• Rational engineering approach

    • Genetic modification – yeast oxido-reductase detoxification genes

    • boost innate detoxification mechanisms of yeast

    • furfural, HMF, Formic acid

    • improved tolerance to specific inhibitor

  • Evolutionary engineering techniques

    • mutation and long term continuous cultures

    • simulate natural selection under selective pressure


Hardening yeast

Hardening yeast

  • Despite on-going yeast hardening strategies

  • Inhibitor resistant fermentation strains remain elusive and highly sought after!!

  • Project aim : Generate “hardened” inhibitor resistant yeast strains

  • Approach which combine Novel rational metabolic engineering and evolutionary engineering


Hardening yeast1

Hardening yeast

  • Strain generation - Rational metabolic engineering

    • industrial xylose utilization base strains

  • Identify and select yeast detoxification genes from literature

    • combine specific detoxification genes with cell membrane stress response genes

  • Express inhibitor resistance genes in Saccharomycescerevisiae

    • novel gene combinations

    • elucidate synergistic /antagonistic combinations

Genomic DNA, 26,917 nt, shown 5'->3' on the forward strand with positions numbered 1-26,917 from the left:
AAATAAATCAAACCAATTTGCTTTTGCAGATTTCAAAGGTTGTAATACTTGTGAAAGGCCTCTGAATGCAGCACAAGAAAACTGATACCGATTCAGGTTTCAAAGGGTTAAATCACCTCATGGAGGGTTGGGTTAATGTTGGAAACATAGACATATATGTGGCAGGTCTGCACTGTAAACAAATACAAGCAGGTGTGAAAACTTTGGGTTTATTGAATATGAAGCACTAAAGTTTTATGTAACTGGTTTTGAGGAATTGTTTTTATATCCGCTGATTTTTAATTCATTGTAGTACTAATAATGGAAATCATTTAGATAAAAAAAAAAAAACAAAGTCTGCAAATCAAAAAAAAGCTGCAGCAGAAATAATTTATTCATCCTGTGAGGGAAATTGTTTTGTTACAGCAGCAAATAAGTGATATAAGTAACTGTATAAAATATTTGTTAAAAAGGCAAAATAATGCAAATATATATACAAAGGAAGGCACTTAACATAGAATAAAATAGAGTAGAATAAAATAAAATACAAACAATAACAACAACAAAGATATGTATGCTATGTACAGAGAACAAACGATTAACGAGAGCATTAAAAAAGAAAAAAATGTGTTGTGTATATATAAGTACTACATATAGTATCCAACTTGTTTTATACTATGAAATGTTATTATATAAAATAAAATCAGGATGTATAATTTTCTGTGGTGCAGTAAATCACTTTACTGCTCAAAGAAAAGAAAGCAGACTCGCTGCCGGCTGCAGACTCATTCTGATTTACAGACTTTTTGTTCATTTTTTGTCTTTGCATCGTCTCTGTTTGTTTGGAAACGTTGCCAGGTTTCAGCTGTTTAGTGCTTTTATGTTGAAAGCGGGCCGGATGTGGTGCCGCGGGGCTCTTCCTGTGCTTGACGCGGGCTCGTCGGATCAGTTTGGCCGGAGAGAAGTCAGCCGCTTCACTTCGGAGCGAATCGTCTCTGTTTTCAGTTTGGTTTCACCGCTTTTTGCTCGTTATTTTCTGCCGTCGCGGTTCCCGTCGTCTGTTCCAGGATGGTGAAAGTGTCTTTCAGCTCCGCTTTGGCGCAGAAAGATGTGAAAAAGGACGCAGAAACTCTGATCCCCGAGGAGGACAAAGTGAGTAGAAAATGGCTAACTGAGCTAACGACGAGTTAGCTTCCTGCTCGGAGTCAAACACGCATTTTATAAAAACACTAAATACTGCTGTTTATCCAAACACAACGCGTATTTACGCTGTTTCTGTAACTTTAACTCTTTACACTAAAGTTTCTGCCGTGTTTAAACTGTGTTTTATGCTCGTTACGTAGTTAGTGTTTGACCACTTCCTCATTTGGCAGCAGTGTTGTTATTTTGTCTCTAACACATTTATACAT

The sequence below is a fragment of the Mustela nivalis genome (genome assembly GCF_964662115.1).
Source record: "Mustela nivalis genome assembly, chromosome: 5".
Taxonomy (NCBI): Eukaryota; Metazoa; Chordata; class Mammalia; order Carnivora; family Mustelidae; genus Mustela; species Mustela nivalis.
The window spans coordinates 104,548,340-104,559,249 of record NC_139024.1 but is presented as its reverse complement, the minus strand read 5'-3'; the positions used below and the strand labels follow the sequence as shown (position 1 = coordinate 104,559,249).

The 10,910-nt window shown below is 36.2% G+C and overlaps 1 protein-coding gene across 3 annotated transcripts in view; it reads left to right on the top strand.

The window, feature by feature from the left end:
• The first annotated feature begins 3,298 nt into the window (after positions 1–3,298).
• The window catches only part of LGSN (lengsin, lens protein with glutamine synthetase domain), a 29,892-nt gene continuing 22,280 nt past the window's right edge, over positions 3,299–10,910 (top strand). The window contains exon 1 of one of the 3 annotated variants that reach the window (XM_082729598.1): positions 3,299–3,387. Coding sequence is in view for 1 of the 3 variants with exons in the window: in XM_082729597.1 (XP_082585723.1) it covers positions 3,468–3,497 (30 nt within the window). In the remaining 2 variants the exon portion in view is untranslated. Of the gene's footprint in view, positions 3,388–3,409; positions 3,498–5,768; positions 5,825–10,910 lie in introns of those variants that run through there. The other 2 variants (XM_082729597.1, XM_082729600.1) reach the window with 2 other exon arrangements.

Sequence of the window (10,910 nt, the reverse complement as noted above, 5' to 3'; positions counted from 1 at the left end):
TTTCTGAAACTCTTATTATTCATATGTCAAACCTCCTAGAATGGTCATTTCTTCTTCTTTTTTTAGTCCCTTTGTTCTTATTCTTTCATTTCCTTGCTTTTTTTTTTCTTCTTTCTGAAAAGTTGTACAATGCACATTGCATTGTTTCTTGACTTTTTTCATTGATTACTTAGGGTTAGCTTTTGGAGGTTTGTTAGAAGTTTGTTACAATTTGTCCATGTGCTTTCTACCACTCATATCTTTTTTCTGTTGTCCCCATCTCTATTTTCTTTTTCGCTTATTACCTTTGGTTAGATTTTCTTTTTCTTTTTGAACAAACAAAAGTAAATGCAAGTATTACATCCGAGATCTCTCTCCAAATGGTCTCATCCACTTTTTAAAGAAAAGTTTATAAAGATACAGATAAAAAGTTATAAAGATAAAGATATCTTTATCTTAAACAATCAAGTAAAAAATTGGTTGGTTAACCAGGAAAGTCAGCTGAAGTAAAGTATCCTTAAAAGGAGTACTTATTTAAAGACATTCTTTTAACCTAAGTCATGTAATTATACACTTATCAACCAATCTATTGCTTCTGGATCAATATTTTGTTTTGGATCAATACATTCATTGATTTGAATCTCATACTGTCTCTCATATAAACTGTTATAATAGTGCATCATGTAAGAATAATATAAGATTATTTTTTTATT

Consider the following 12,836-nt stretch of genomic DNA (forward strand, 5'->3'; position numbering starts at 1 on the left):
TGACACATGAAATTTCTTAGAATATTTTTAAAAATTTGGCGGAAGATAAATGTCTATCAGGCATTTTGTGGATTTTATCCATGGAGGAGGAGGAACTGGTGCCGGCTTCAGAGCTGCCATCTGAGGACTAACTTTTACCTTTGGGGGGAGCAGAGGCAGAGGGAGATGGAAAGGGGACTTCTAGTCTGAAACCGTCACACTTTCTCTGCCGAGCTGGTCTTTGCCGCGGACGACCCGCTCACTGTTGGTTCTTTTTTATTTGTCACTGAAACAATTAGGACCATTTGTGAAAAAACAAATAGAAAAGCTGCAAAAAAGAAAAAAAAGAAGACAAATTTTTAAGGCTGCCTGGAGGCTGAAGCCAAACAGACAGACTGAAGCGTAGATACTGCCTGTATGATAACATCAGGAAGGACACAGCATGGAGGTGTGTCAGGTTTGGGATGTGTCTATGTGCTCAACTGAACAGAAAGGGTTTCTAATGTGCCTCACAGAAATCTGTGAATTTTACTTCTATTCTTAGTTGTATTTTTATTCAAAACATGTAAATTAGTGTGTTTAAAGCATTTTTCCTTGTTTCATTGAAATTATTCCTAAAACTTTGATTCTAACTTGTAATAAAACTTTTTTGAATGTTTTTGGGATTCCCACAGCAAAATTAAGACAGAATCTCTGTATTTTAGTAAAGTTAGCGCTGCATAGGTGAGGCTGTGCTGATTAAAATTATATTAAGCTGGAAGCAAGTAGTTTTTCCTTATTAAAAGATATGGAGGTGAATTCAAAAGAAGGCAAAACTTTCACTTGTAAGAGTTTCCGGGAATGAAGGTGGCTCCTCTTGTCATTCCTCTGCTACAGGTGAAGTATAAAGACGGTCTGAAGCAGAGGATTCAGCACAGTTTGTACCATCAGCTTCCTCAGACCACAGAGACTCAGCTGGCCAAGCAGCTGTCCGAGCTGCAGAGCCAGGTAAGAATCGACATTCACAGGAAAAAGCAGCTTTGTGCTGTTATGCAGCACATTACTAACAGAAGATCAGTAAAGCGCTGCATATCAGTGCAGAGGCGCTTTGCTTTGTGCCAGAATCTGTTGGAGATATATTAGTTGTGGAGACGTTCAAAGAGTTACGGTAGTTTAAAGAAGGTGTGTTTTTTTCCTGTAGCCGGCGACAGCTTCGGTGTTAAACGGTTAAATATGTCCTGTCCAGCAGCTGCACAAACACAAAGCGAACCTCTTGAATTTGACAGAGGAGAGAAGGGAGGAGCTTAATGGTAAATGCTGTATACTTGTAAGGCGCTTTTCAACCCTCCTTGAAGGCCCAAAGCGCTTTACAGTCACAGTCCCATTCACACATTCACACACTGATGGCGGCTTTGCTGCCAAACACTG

Hardening yeast2

Hardening yeast

  • Evolutionary engineering

    • long term continuous cultures - bioreactor

    • selective pressure – increasing concentrations of inhibitors

    • further enhance inhibitor resistance

    • evaluate fermentation efficiency in toxic hydrolysate

  • Novel “HARDENED” inhibitor resistant strains

  • Optimization of lignocellulosic bioethanol production


Acknowledgements

Acknowledgements

Supervisors: Prof J Gorgens and Prof WH Van Zyl

Department of process engineering

NRF - Financial Support

Thank You


Yeast hardening for cellulosic ethanol production

Yeast Hardening for Cellulosic Ethanol production

Bianca A. Brandt

Supervisor: Prof J Gorgens

Co-Supervisor: Prof WH Van Zyl

Department of Process Engineering

University of Stellenbosch

Energy Postgraduate Conference 2013


Introduction2

Introduction

  • Growing global move towards sustainable green energy production

    • Spurred by dependence on rapidly depleting Finite Fossil fuels

    • Various environmental and socio-economic concerns

  • Studies into Alternative Clean, Renewable and Sustainable energy resources:

    • solar-electric/thermal, hydroelectric, geothermal, tidal, wave, wind and ocean thermal power systems

    • furthermore, a great deal of work has gone into the development of bio-fuels


Introduction3

Introduction

  • Why Biofuels?

    • Vehicular transportation- energy stored easier in form of combustible hydrocarbons then as electricity or heat

    • compatible with current distribution systems

    • Supplement and replace fossil fuels

  • A range of bio-fuels are currently being investigate

  • Bioethanol - benchmark biofuel

    • production based on a proven low cost technological platform

    • Brazil and USA -cost effective 1st generation bioethanol

    • Sugar and starch

  • 2nd generation bioethanol from lignocelluloses


Cellulosic bioethanal

Cellulosic Bioethanal

  • Bioethanol from Lignocellulose